Check out this piece at the Campaign Legal Center blog today, about the roadblocks to getting a proposed new Office of Congressional Ethics off the ground.
Last year’s ethics reform law put important new restrictions in place for how our DC reps can, and can’t, take advantage of their positions by accepting gifts, travel and meals from people who want their votes. (California could take a page or two from the travel disclosures now required in the Senate.) The House is now getting at the broader problem of enforcing ethics complaints – a task which deadlocked congressional ethics committees have repeatedly fumbled. There’s a fight brewing on the floor over whether an enforcement office is needed at all, and the result is a proposal with some important teeth missing: the office wouldn’t have subpoena power, watchdog groups wouldn’t be able to submit complaints, the ethics committee could override it at any time and it could only recommend action – not do anything itself.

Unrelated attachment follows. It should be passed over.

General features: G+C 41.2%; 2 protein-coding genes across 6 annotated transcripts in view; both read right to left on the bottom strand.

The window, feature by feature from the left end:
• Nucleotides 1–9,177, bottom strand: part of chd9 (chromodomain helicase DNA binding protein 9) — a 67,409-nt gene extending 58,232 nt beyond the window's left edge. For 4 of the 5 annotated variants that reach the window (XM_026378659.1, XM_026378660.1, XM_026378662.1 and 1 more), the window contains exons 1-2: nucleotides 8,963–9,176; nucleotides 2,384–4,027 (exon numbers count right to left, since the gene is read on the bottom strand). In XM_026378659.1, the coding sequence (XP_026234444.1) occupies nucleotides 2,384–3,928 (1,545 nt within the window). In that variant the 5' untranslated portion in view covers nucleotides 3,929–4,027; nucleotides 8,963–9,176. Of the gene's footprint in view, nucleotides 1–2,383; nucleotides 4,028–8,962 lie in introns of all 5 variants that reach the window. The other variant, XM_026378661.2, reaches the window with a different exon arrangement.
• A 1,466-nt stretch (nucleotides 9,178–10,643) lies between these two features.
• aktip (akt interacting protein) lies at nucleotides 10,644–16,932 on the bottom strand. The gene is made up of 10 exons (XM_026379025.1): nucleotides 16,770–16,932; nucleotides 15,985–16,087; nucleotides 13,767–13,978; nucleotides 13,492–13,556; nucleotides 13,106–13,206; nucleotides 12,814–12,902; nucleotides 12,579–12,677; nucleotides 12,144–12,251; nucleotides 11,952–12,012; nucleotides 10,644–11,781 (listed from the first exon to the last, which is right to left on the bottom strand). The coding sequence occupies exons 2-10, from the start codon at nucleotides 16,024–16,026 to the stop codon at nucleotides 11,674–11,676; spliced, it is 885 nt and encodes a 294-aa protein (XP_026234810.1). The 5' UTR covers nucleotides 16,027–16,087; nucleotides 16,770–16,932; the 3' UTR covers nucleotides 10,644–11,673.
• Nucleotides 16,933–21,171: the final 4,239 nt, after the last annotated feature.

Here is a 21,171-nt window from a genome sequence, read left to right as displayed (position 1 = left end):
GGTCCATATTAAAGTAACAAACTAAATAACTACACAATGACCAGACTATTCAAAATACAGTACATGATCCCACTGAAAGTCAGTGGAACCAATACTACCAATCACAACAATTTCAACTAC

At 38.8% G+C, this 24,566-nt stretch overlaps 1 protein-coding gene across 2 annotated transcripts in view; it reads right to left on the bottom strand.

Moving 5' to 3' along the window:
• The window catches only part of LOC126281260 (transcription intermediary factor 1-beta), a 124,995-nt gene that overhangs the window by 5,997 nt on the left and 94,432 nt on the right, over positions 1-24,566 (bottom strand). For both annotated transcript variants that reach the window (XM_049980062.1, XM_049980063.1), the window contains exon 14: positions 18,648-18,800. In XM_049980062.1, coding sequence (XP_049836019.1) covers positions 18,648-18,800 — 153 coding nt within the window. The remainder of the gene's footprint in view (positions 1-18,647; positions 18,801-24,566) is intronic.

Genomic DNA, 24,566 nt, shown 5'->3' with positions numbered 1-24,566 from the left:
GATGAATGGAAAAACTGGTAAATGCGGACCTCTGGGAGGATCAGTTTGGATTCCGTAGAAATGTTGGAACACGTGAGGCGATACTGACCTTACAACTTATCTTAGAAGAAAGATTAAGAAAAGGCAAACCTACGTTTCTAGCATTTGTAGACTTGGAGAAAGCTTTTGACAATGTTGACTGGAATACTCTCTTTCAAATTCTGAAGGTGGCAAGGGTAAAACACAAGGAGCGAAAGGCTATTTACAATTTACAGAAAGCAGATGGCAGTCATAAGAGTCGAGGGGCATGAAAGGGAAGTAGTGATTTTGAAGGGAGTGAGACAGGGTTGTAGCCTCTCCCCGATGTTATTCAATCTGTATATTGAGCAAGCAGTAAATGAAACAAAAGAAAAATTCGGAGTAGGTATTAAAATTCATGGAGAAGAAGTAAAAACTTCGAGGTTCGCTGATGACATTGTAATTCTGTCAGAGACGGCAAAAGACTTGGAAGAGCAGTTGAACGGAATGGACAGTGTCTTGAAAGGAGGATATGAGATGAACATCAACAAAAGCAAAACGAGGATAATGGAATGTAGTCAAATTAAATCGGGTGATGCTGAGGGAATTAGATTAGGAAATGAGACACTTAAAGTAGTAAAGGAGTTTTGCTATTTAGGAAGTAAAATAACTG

Democratic House leaders promised an ethics revolution, and their credibility will take a blow if they don’t deliver. And the major media (see the NY Times, for instance) approve of the proposal’s six outsiders to investigate complaints as a step in the right direction. Still, I can’t help but be skeptical of a process filtered thorough politicians. Real independent enforcement means outsiders responding to outside complaints, and having the power to sanction abuses without a stamp of approval from the House.